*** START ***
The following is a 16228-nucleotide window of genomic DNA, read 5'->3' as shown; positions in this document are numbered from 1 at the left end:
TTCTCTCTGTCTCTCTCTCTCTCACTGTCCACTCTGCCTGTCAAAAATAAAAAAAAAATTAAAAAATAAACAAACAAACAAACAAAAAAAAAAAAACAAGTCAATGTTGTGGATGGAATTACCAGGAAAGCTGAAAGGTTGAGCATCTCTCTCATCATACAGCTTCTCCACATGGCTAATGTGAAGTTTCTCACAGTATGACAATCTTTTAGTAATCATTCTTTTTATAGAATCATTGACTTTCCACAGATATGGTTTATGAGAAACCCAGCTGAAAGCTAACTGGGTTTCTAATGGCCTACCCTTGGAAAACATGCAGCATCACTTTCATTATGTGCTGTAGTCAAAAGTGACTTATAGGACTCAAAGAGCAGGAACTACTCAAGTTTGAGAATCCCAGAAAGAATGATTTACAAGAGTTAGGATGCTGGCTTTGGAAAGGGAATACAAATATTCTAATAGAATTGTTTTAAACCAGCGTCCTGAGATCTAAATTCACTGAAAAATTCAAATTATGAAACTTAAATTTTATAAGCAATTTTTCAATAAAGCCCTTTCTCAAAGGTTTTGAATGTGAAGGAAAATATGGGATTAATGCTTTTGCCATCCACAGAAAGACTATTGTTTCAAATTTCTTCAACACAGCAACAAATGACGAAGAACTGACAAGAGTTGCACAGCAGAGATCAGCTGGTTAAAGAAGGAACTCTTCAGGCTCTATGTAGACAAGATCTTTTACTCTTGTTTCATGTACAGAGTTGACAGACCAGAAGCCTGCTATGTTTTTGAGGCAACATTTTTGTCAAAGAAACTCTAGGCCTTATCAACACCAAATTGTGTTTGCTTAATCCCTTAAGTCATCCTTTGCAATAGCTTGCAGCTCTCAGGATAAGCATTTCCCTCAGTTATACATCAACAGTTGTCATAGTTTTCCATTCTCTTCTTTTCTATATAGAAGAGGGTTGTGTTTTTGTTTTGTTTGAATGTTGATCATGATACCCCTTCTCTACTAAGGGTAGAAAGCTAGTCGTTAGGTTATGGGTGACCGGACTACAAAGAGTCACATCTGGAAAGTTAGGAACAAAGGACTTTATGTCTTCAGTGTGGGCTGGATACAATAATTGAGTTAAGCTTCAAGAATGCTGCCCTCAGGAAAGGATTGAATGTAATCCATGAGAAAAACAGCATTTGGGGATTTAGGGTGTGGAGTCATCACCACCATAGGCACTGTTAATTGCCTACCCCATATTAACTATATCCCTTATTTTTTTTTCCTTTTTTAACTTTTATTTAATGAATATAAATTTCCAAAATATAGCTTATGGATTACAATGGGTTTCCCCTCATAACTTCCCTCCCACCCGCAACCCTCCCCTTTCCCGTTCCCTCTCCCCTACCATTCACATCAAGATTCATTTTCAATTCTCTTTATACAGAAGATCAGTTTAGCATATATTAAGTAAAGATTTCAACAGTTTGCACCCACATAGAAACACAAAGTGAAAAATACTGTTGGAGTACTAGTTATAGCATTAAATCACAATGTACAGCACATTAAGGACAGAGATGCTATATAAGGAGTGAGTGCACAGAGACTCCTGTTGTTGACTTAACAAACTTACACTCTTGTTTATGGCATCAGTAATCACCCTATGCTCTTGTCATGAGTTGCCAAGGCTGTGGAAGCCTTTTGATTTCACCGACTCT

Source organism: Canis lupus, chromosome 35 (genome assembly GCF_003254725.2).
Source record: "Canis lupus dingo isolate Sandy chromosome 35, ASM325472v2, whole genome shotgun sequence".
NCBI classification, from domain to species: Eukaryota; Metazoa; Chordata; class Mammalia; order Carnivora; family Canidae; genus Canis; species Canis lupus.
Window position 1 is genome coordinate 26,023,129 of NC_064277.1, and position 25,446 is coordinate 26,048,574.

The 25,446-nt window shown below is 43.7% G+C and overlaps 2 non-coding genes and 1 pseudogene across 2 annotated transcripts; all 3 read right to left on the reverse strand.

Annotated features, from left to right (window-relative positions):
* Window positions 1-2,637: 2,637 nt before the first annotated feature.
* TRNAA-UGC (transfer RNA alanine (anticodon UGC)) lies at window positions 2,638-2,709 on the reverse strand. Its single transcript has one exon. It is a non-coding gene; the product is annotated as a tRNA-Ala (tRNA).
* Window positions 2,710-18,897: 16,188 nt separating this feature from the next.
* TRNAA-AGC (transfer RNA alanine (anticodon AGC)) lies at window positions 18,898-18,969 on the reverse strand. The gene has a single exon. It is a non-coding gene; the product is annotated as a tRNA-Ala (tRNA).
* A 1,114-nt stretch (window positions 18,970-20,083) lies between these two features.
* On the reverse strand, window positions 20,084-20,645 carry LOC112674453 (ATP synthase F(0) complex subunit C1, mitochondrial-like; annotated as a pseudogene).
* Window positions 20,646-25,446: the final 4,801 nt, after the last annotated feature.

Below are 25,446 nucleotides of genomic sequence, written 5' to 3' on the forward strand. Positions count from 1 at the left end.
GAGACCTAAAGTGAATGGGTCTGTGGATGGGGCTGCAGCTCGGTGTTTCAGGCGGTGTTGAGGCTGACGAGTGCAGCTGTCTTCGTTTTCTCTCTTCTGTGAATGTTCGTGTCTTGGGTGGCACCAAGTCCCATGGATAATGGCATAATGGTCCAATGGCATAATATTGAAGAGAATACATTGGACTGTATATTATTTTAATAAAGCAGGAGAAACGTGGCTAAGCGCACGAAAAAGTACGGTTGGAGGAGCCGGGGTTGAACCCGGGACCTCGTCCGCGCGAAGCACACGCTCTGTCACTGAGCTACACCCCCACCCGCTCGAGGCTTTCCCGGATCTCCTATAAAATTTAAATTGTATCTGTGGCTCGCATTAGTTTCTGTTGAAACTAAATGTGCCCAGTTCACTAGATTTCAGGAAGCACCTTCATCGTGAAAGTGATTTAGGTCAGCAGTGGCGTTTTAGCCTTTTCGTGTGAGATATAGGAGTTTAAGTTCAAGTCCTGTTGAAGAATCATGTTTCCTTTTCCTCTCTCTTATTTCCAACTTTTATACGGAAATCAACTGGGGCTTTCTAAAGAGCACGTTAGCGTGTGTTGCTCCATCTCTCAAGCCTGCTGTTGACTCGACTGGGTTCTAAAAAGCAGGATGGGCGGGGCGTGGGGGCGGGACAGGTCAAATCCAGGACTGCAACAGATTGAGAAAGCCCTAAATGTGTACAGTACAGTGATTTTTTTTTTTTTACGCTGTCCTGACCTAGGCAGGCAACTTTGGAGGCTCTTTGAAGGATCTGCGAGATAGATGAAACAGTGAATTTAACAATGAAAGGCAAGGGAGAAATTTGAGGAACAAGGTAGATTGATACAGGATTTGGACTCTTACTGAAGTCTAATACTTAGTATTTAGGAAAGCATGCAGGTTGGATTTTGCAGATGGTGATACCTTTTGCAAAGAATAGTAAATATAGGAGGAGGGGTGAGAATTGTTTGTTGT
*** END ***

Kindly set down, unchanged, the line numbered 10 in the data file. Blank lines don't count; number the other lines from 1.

* TRNAA-UGC (transfer RNA alanine (anticodon UGC)) lies at window positions 2,638-2,709 on the reverse strand. Its single transcript has one exon. It is a non-coding gene; the product is annotated as a tRNA-Ala (tRNA).